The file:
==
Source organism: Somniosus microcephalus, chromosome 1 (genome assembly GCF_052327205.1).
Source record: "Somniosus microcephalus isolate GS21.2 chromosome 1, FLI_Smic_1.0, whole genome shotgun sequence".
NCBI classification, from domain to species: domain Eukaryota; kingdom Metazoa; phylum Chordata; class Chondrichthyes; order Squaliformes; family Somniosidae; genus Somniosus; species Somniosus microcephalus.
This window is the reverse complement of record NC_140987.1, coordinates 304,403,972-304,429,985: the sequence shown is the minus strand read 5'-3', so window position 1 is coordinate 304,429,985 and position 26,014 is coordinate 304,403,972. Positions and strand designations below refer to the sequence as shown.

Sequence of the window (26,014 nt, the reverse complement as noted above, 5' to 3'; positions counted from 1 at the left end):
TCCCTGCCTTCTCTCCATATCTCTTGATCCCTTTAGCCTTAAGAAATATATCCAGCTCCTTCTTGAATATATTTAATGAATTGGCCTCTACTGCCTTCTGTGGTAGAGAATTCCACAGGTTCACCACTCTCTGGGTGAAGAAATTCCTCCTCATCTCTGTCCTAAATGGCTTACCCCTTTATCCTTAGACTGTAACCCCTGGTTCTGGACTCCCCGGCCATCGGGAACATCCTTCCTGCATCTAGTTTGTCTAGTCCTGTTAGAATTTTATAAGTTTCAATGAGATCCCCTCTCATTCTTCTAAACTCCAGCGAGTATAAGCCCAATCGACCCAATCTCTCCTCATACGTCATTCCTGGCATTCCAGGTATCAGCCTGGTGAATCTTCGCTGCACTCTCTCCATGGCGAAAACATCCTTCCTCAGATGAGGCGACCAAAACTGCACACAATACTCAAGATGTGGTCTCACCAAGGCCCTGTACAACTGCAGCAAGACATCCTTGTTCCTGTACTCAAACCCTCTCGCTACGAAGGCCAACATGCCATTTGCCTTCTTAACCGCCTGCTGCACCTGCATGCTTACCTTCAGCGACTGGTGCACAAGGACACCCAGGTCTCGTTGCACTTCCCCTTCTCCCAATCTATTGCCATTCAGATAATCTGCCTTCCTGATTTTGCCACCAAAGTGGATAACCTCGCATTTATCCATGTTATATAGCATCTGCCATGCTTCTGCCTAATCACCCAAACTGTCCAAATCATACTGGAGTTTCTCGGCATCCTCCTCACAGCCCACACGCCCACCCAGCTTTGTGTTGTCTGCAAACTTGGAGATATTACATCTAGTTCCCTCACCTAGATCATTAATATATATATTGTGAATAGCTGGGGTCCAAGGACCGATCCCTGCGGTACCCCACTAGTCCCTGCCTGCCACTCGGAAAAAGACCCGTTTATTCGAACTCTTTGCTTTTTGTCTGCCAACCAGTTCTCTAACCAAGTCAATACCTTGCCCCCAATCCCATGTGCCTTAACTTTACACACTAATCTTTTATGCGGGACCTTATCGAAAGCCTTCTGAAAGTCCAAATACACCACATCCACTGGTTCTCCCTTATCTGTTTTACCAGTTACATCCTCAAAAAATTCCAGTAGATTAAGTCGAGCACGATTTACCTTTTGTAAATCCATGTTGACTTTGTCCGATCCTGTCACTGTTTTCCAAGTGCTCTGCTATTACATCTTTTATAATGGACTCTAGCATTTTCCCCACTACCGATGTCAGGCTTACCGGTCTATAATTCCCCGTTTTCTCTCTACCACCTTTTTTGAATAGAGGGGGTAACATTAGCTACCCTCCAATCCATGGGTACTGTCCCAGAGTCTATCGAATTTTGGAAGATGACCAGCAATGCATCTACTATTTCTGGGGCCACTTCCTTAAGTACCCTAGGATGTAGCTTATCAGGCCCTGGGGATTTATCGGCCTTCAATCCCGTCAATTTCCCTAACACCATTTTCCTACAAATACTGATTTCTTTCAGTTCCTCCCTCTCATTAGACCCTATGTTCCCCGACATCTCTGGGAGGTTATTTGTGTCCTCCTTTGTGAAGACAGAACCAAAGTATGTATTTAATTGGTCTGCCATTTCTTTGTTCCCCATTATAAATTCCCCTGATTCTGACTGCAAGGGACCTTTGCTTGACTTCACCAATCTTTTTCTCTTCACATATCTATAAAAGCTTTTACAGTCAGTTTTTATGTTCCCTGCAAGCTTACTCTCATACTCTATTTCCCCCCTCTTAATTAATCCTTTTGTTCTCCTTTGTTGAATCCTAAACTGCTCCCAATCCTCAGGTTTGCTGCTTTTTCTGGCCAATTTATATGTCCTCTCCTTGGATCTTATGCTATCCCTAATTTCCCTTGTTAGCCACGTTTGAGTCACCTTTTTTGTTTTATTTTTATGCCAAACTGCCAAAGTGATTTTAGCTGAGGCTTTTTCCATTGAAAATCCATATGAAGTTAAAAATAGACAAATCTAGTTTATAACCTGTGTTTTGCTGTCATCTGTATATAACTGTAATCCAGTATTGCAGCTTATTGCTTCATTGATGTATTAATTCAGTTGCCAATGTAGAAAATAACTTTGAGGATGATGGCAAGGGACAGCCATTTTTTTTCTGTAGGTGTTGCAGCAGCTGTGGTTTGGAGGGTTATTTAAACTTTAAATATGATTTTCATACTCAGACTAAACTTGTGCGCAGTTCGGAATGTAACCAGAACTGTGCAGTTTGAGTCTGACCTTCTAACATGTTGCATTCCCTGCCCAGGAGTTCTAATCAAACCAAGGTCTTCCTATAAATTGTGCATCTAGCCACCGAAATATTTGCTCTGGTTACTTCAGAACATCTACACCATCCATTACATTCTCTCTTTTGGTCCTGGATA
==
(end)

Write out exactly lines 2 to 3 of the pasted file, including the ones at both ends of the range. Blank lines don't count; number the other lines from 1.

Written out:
Source record: "Somniosus microcephalus isolate GS21.2 chromosome 1, FLI_Smic_1.0, whole genome shotgun sequence".
NCBI classification, from domain to species: domain Eukaryota; kingdom Metazoa; phylum Chordata; class Chondrichthyes; order Squaliformes; family Somniosidae; genus Somniosus; species Somniosus microcephalus.